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Booger tackles scrutiny

Anthony McFarland knows fans will be watching him closely.

[Times photo: Toni L. Sandys]
Defensive tackle Anthony McFarland gets encouragement from a coach during his first start since replacing Brad Culpepper.

By ROGER MILLS

© St. Petersburg Times, published August 26, 2000


TAMPA -- Unless you're an All-Pro like Warren Sapp, few people spend time watching you bang heads in the pits.

That's the life of a defensive tackle. Yeah, sure, you make a few stops, come up with the occasional sack and pound the heck out of opposing linemen. But most folks watch the guys with the ball. Right?

Not Friday night.

Second-year defensive tackle Anthony "Booger" McFarland, making his first start since the Bucs released popular veteran Brad Culpepper and elevated him to starter, may have played the most scrutinized game of his career.

And he seemed to do fine.

"I think it went real well," Sapp said of his first start with McFarland. "He knows exactly what he has to do: play his position and do the thing he's supposed to do and be in the spot he's supposed to be in.

"There's nothing going to change with this ballclub. We went through a few days of missing Brad, but it's time for us to move on. If it's a championship we want, it's a championship we have to go and get; and me and him are inside and we know what we have to do."

When the Bucs waived Culpepper on Monday, they not only stunned their fans by saying goodbye to one of the more popular players on the team, but they propelled McFarland into the uncomfortable position as the man who replaced him. The 300-pounder from Winnsboro, La., said he never felt uncomfortable.

"I tried to go through my routine this whole week, because you have to get into a routine, week in and week out," said McFarland, who admitted things were a little different Friday. "All eyes have been on me since I was at LSU for my last year, then being a (first round) pick, to now.

"I don't worry about being scrutinized by the public or the media, because I know they are going to be critical. That's their job. The only people I'm concerned about are the people that matter, and those are the coaches. They decided to put me in there for a reason, and I just have to continue to do what I've been doing."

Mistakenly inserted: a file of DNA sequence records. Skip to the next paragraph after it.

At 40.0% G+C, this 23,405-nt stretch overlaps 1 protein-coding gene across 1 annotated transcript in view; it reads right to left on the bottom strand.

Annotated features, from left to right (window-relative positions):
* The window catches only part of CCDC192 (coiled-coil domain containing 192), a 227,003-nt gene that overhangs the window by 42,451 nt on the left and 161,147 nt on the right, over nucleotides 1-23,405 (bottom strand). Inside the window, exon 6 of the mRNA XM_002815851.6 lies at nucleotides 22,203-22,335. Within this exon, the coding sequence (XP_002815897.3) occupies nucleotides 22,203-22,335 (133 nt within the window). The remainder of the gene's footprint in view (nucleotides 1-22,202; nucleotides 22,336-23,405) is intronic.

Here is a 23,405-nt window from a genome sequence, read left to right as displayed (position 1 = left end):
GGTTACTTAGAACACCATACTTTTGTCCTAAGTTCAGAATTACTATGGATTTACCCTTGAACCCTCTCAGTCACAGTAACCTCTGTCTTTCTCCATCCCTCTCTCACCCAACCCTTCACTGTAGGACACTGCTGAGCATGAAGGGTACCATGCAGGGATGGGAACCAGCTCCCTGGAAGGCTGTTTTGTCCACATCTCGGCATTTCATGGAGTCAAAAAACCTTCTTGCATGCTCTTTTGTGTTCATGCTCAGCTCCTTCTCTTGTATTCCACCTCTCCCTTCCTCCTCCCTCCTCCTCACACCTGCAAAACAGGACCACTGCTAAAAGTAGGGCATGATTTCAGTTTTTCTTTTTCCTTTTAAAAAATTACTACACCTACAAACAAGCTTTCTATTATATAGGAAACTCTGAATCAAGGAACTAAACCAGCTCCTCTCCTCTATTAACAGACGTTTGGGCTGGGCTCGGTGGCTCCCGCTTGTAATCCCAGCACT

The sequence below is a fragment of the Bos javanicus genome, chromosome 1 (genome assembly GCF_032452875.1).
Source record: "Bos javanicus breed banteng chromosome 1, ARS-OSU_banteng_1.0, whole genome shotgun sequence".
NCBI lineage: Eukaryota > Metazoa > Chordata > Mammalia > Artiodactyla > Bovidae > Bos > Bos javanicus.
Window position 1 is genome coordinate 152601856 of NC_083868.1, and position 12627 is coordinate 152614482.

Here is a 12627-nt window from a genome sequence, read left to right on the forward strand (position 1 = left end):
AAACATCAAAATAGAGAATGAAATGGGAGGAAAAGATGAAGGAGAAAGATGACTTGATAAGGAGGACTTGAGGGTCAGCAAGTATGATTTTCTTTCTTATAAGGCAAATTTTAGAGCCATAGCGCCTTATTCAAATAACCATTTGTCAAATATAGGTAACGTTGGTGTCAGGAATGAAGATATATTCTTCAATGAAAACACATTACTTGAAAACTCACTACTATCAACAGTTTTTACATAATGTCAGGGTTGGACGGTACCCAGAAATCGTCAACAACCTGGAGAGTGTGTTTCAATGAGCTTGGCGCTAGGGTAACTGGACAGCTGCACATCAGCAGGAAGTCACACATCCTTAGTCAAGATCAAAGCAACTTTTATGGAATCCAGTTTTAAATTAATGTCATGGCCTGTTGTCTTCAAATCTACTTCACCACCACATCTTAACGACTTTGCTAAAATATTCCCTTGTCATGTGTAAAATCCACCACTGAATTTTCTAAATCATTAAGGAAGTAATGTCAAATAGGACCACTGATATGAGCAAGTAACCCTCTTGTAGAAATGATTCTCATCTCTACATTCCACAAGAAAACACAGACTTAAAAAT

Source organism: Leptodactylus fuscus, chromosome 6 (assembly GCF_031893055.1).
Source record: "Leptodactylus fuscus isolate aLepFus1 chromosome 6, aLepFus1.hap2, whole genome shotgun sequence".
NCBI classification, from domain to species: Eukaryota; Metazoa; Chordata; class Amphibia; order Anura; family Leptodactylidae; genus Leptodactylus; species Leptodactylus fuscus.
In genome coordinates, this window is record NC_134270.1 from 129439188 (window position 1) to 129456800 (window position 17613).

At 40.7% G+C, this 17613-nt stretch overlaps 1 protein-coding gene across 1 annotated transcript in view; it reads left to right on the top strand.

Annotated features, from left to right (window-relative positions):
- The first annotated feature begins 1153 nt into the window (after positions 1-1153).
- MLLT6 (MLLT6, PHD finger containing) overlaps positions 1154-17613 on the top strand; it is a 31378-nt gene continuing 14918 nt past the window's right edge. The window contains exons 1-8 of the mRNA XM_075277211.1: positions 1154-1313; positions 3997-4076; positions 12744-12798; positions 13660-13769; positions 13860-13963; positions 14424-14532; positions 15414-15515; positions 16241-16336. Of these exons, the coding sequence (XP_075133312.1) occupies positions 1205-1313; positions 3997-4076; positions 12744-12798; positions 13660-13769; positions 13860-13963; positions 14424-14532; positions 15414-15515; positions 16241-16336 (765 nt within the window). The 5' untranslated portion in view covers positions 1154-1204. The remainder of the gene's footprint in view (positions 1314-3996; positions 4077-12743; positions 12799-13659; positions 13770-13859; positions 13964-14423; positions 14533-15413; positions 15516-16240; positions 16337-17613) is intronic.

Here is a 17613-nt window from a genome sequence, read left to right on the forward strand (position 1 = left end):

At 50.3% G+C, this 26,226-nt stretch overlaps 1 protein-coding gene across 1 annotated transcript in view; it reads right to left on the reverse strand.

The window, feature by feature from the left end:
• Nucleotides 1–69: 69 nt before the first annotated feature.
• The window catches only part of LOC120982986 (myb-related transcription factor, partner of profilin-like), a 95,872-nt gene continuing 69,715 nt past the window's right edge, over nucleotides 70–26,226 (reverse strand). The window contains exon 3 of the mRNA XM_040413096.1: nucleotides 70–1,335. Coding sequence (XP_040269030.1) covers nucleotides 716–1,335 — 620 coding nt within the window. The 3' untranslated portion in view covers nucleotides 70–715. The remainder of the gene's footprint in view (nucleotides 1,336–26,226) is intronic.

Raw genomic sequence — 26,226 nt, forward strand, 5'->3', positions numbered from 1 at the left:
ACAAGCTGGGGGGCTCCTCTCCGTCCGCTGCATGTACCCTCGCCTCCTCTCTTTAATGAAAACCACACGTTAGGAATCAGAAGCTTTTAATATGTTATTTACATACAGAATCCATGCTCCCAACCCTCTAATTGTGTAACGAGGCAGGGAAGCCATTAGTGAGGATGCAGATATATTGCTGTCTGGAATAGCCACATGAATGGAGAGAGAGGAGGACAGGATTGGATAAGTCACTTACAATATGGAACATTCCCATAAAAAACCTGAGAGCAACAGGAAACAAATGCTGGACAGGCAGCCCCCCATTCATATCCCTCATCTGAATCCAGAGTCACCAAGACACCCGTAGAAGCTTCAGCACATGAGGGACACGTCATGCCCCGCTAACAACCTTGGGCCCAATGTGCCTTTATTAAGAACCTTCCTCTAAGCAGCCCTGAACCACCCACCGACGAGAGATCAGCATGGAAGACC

The 15th pick overall last year out of Louisiana State, McFarland was immediately under the microscope. The Bucs already had Sapp and Culpepper as starters and, although McFarland came on strong toward the end of the season, the starting duo had forged a strong bond on and off the field.

"He realizes that I'm not Pepp. I'm Anthony and I'm going to go out and play my game," said McFarland, who finished with one tackle against the Chiefs while playing most of the first half. "The more and more we play out there, the better feel we get for each other."

Defensive end Steve White, who replaced Regan Upshaw at the start of last season, said McFarland handled the situation as well as the team could have asked.

"There were people ready to kill all the coaches because Pepp was out of here, but Booger didn't let it faze him at all," White said. "I've seen guys with the same situation come out there with their eyes all bug out and can't hear a thing. He did a pretty good job.

"The best thing for chemistry is winning. Had we gone out here today and got skunked, I would venture to say you all would still be talking to Booger right now trying to figure out if this was the biggest mistake in team history. But we go out and play well and win the game and all those same people are Booger fans. Soon, there'll be "Go Booger Go' signs outside the locker room."

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